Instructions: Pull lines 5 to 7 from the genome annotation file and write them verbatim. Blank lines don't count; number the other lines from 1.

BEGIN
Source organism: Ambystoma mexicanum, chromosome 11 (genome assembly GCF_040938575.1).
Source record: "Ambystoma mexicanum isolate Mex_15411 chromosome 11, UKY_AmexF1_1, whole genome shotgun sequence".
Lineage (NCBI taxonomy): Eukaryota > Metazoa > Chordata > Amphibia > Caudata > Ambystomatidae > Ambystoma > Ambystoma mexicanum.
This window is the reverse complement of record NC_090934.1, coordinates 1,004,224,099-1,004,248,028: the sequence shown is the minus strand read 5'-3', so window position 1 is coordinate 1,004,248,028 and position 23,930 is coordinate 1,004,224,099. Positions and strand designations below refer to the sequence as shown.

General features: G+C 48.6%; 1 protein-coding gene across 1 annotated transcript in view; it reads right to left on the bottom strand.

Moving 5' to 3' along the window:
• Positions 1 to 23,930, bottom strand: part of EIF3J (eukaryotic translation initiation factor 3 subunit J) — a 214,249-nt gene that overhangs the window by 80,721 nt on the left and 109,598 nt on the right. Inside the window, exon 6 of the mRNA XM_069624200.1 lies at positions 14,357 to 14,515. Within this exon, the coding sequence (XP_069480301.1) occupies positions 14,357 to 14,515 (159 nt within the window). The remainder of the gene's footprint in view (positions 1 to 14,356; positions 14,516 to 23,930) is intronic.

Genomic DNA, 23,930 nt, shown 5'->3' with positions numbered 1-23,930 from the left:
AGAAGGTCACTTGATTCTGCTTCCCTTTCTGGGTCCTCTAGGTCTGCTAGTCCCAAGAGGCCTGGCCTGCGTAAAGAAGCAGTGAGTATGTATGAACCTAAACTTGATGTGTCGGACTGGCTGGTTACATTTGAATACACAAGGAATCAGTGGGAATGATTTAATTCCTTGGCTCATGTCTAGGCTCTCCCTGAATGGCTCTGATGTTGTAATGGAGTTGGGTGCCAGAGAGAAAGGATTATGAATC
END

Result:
General features: G+C 48.6%; 1 protein-coding gene across 1 annotated transcript in view; it reads right to left on the bottom strand.

Moving 5' to 3' along the window:
• Positions 1 to 23,930, bottom strand: part of EIF3J (eukaryotic translation initiation factor 3 subunit J) — a 214,249-nt gene that overhangs the window by 80,721 nt on the left and 109,598 nt on the right. Inside the window, exon 6 of the mRNA XM_069624200.1 lies at positions 14,357 to 14,515. Within this exon, the coding sequence (XP_069480301.1) occupies positions 14,357 to 14,515 (159 nt within the window). The remainder of the gene's footprint in view (positions 1 to 14,356; positions 14,516 to 23,930) is intronic.